‘Crispus Attucks Park’
courtesy of ‘rockcreek’

What to See: Bloomingdale is a small neighborhood, so it doesn’t have a huge commercial district.  But there’s enough here that it is worth a visit:

  • Bloomingdale hosts a number of community events, including a fantastic weekly farmers’ market (Sundays from 10 AM to 2 PM) and an annual Halloween block party called the Thomas Street Spooktacular.
  • If you have visitors coming from out of town but just can’t find space for them in your studio apartment, tell them about the Bloomingdale Inn, a fantastic bed and breakfast in the neighborhood.
  • Hungry?  Big Bear Cafe is a local favorite, and Windows Cafe has good sandwiches.  But for a truly unique experience, try Thai X-ing.  It’s fantastic Thai food and a dining experience you won’t get anywhere else in the city.
  • Neighbors swear by Timor Bodega, an organic grocery featuring local produce.
  • Get outside (okay, maybe once this ridiculous weather calms down a bit)!  Bloomingdale is home to the lovely Crispus Attucks Park, a neighborhood park that Elle calls “a beautiful example of what a community can achieve together.”  And while the 25-acre McMillan Reservoir is just to the north of Bloomingdale, it is fenced off and inaccessible.  But what if it was reclaimed as park space?

What’s Nearby: Bloomingdale is northeast of Shaw, east of U Street, and southeast of Columbia Heights.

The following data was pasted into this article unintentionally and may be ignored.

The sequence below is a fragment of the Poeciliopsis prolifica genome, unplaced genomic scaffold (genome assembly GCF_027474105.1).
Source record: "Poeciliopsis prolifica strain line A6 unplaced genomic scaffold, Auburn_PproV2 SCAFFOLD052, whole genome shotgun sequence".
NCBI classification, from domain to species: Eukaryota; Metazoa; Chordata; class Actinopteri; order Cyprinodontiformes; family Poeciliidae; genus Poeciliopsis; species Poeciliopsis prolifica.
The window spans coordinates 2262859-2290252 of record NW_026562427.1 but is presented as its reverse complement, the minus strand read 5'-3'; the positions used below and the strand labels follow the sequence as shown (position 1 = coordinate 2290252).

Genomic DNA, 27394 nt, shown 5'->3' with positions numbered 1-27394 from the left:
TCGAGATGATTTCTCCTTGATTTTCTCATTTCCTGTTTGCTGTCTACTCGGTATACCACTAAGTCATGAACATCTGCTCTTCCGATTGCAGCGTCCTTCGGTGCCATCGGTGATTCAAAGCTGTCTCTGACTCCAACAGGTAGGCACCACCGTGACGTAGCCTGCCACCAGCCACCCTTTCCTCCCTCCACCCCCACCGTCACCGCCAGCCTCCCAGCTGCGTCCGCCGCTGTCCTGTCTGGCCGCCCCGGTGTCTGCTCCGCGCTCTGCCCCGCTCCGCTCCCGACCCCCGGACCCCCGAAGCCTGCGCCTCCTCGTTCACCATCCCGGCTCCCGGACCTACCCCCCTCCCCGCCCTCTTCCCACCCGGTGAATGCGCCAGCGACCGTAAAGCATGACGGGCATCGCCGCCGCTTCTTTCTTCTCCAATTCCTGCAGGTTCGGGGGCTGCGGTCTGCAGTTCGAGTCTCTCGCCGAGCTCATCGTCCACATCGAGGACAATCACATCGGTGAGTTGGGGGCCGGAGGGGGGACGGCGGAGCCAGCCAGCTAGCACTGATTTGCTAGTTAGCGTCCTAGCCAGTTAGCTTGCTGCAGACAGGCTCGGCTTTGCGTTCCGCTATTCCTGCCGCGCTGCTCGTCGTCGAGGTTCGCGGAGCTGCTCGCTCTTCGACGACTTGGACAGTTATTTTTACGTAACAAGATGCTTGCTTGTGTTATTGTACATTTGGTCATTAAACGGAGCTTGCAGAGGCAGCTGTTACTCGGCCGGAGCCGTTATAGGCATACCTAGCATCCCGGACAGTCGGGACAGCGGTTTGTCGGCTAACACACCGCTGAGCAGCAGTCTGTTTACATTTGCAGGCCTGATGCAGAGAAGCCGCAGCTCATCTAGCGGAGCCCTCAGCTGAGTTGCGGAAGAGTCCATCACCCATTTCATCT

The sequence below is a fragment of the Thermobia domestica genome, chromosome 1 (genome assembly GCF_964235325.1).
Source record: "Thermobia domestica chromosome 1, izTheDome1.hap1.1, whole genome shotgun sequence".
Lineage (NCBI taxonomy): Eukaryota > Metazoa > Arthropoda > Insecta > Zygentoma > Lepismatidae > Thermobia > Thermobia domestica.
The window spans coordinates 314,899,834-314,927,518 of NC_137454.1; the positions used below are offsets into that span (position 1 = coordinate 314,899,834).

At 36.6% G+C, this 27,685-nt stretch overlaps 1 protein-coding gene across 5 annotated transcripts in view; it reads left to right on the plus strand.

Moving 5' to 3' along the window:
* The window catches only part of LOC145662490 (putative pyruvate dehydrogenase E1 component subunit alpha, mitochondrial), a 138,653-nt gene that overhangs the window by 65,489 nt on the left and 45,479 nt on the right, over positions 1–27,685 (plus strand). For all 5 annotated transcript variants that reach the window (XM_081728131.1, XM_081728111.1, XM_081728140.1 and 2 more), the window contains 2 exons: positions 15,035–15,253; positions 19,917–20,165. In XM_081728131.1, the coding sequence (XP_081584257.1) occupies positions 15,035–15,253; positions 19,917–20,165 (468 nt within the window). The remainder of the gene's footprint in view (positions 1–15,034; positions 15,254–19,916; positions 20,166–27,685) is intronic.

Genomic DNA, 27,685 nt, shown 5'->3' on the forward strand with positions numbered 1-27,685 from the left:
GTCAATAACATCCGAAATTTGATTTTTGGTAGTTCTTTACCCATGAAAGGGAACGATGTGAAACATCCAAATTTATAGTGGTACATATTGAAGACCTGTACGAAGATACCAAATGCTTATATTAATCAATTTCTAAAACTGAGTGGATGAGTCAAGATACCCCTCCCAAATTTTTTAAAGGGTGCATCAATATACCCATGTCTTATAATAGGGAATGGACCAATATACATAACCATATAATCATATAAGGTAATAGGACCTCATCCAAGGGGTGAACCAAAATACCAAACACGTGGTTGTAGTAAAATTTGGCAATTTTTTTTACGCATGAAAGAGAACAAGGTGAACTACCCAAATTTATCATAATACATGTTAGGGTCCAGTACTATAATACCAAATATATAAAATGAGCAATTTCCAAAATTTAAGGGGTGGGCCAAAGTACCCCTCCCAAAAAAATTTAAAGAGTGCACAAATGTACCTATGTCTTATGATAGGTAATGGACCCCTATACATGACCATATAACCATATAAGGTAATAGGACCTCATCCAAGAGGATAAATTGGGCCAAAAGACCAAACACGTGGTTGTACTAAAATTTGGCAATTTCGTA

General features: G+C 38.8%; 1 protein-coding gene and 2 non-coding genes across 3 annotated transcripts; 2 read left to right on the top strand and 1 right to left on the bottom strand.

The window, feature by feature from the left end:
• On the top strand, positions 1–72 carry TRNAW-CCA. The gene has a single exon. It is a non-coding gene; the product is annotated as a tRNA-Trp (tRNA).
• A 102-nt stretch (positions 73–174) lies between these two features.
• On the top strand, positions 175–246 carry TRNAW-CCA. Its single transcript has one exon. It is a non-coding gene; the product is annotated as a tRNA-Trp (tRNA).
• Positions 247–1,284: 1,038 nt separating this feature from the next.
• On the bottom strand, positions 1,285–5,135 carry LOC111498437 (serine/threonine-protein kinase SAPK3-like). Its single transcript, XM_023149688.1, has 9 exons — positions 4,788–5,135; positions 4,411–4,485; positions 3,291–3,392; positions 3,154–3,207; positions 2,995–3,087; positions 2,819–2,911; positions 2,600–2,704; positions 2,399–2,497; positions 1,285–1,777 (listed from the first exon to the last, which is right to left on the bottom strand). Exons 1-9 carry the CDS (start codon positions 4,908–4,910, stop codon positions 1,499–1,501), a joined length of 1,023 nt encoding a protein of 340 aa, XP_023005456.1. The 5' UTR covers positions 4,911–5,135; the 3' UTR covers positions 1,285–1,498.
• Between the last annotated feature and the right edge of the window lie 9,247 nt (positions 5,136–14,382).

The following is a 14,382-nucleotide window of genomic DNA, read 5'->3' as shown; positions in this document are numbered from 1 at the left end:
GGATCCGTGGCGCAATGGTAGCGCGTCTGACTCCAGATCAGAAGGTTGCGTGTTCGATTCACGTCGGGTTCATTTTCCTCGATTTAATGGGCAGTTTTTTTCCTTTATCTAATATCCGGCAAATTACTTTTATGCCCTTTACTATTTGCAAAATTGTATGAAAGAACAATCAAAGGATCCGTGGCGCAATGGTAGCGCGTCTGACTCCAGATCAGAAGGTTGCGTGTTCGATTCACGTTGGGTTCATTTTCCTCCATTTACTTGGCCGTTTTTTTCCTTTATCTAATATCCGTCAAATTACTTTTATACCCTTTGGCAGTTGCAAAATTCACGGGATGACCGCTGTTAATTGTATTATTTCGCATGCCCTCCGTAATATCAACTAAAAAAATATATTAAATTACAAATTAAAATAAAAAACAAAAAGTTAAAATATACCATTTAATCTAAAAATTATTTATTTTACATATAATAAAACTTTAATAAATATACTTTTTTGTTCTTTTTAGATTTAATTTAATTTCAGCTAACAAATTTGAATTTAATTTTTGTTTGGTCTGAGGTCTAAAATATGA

Photo courtesy of

courtesy of ‘thomas.p’

Why We Love Bloomingdale: It’s a neighborhood where residents love their front stoops, where families, college students, long-time residents, and immigrants get to know one another, and where the small town suburban feel has remained despite significant development over the years.  Many District neighborhoods wouldn’t really quality as ‘communities’ as they’re full of residents who don’t really know their neighbors, but Bloomingdale is just the opposite.

Em of Metro-Venture, who has lived in Bloomingdale for three years, says it perfectly: “It sounds kind of silly, but you remember when you were a kid and watched Sesame Street and you wanted to live in the kind of place where people sit on their stoops and walk down the street and wave hi to each other?  Bloomingdale is that kind of place and what I like best is that it’s an authentic urban neighborhood where people genuinely care about each other.”